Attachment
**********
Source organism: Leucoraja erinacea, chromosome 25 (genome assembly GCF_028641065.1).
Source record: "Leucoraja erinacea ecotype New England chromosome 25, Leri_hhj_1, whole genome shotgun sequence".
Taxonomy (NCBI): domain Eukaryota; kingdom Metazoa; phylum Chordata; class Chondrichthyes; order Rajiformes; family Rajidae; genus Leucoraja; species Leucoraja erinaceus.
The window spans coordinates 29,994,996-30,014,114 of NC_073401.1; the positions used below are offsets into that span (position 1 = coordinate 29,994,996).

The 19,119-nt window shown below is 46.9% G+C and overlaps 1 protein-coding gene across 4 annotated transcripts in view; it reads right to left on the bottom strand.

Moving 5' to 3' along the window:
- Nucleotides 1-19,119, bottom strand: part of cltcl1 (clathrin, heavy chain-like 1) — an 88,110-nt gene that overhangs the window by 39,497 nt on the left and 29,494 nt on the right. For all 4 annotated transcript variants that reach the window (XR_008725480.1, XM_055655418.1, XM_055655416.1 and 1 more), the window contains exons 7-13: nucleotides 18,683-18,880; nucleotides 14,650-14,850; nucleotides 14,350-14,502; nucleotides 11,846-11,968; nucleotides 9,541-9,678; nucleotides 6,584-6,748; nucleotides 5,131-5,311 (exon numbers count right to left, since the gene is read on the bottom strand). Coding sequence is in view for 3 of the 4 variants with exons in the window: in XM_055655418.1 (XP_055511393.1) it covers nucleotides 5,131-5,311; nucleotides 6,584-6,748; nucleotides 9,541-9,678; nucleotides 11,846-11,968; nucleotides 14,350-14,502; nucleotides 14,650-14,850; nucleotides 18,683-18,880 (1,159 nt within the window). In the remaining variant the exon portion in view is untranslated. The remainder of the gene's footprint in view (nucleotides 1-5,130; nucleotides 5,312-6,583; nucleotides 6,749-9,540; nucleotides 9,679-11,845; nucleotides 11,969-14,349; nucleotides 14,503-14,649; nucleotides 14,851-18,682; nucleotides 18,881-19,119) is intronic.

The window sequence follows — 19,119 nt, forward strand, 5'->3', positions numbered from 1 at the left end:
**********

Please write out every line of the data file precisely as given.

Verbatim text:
Source organism: Leucoraja erinacea, chromosome 25 (genome assembly GCF_028641065.1).
Source record: "Leucoraja erinacea ecotype New England chromosome 25, Leri_hhj_1, whole genome shotgun sequence".
Taxonomy (NCBI): domain Eukaryota; kingdom Metazoa; phylum Chordata; class Chondrichthyes; order Rajiformes; family Rajidae; genus Leucoraja; species Leucoraja erinaceus.
The window spans coordinates 29,994,996-30,014,114 of NC_073401.1; the positions used below are offsets into that span (position 1 = coordinate 29,994,996).

The 19,119-nt window shown below is 46.9% G+C and overlaps 1 protein-coding gene across 4 annotated transcripts in view; it reads right to left on the bottom strand.

Moving 5' to 3' along the window:
- Nucleotides 1-19,119, bottom strand: part of cltcl1 (clathrin, heavy chain-like 1) — an 88,110-nt gene that overhangs the window by 39,497 nt on the left and 29,494 nt on the right. For all 4 annotated transcript variants that reach the window (XR_008725480.1, XM_055655418.1, XM_055655416.1 and 1 more), the window contains exons 7-13: nucleotides 18,683-18,880; nucleotides 14,650-14,850; nucleotides 14,350-14,502; nucleotides 11,846-11,968; nucleotides 9,541-9,678; nucleotides 6,584-6,748; nucleotides 5,131-5,311 (exon numbers count right to left, since the gene is read on the bottom strand). Coding sequence is in view for 3 of the 4 variants with exons in the window: in XM_055655418.1 (XP_055511393.1) it covers nucleotides 5,131-5,311; nucleotides 6,584-6,748; nucleotides 9,541-9,678; nucleotides 11,846-11,968; nucleotides 14,350-14,502; nucleotides 14,650-14,850; nucleotides 18,683-18,880 (1,159 nt within the window). In the remaining variant the exon portion in view is untranslated. The remainder of the gene's footprint in view (nucleotides 1-5,130; nucleotides 5,312-6,583; nucleotides 6,749-9,540; nucleotides 9,679-11,845; nucleotides 11,969-14,349; nucleotides 14,503-14,649; nucleotides 14,851-18,682; nucleotides 18,881-19,119) is intronic.

The window sequence follows — 19,119 nt, forward strand, 5'->3', positions numbered from 1 at the left end: